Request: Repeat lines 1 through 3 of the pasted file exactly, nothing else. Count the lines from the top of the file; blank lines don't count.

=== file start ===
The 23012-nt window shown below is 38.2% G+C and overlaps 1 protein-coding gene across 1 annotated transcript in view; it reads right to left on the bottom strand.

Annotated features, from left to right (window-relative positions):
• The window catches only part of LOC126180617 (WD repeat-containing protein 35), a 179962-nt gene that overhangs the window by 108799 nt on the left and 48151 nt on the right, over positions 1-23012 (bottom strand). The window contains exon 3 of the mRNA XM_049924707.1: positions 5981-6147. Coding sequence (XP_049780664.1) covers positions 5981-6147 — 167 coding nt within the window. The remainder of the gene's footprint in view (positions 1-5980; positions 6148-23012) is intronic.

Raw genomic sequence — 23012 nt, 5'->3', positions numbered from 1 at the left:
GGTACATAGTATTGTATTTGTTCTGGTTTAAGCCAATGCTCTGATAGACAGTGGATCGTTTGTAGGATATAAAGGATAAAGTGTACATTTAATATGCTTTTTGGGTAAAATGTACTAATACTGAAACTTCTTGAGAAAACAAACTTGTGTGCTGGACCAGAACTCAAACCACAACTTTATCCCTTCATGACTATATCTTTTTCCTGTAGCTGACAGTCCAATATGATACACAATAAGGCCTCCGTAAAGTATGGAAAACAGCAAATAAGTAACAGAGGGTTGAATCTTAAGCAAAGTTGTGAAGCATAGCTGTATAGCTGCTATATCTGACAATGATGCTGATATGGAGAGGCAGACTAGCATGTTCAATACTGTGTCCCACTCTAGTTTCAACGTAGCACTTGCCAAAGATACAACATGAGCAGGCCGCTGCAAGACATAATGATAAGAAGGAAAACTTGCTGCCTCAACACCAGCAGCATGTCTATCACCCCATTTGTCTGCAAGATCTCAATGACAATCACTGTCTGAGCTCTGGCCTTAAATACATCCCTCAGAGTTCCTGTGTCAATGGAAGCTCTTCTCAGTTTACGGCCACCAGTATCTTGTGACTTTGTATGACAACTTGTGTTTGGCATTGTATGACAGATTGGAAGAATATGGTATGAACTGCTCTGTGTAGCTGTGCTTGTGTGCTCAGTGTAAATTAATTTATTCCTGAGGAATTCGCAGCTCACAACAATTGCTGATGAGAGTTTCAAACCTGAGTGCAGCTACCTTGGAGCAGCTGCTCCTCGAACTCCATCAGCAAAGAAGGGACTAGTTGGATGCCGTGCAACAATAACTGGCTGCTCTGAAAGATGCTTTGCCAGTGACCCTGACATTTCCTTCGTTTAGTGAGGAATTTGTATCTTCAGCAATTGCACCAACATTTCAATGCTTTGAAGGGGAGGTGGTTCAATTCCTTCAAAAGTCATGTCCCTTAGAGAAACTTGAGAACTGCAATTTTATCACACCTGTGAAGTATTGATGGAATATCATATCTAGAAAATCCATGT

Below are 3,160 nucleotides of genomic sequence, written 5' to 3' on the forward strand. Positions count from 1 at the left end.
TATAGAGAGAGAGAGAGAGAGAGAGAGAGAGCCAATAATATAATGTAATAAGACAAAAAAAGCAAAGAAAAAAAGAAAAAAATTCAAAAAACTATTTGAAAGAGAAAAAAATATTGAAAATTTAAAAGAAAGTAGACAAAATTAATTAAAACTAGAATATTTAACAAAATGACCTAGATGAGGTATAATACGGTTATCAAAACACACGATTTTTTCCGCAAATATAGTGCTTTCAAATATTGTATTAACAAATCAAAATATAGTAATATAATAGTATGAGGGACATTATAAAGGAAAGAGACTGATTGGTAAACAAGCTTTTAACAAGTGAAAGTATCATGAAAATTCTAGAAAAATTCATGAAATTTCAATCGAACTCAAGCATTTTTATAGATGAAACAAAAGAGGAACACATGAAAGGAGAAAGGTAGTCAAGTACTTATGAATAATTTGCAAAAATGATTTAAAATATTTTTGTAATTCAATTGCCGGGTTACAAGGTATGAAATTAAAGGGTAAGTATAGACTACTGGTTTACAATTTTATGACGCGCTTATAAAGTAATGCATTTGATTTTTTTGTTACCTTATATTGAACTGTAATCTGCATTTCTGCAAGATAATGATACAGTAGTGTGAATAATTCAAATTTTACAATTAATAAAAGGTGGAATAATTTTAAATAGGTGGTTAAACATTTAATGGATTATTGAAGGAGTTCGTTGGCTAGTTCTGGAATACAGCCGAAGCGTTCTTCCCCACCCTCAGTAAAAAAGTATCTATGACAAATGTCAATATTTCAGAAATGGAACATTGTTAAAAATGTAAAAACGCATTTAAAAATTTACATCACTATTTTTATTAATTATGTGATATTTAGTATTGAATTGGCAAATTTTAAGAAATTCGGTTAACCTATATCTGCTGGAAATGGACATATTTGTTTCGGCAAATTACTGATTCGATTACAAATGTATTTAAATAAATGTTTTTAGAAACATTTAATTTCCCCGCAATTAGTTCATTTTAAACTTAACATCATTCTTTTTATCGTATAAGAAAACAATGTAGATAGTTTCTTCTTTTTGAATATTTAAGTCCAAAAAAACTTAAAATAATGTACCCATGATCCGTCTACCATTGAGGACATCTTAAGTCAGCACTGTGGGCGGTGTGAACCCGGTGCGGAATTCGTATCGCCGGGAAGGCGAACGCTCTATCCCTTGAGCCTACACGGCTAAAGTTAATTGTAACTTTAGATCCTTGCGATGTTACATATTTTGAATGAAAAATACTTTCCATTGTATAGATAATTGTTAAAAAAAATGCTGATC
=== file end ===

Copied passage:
The 23012-nt window shown below is 38.2% G+C and overlaps 1 protein-coding gene across 1 annotated transcript in view; it reads right to left on the bottom strand.

Annotated features, from left to right (window-relative positions):
• The window catches only part of LOC126180617 (WD repeat-containing protein 35), a 179962-nt gene that overhangs the window by 108799 nt on the left and 48151 nt on the right, over positions 1-23012 (bottom strand). The window contains exon 3 of the mRNA XM_049924707.1: positions 5981-6147. Coding sequence (XP_049780664.1) covers positions 5981-6147 — 167 coding nt within the window. The remainder of the gene's footprint in view (positions 1-5980; positions 6148-23012) is intronic.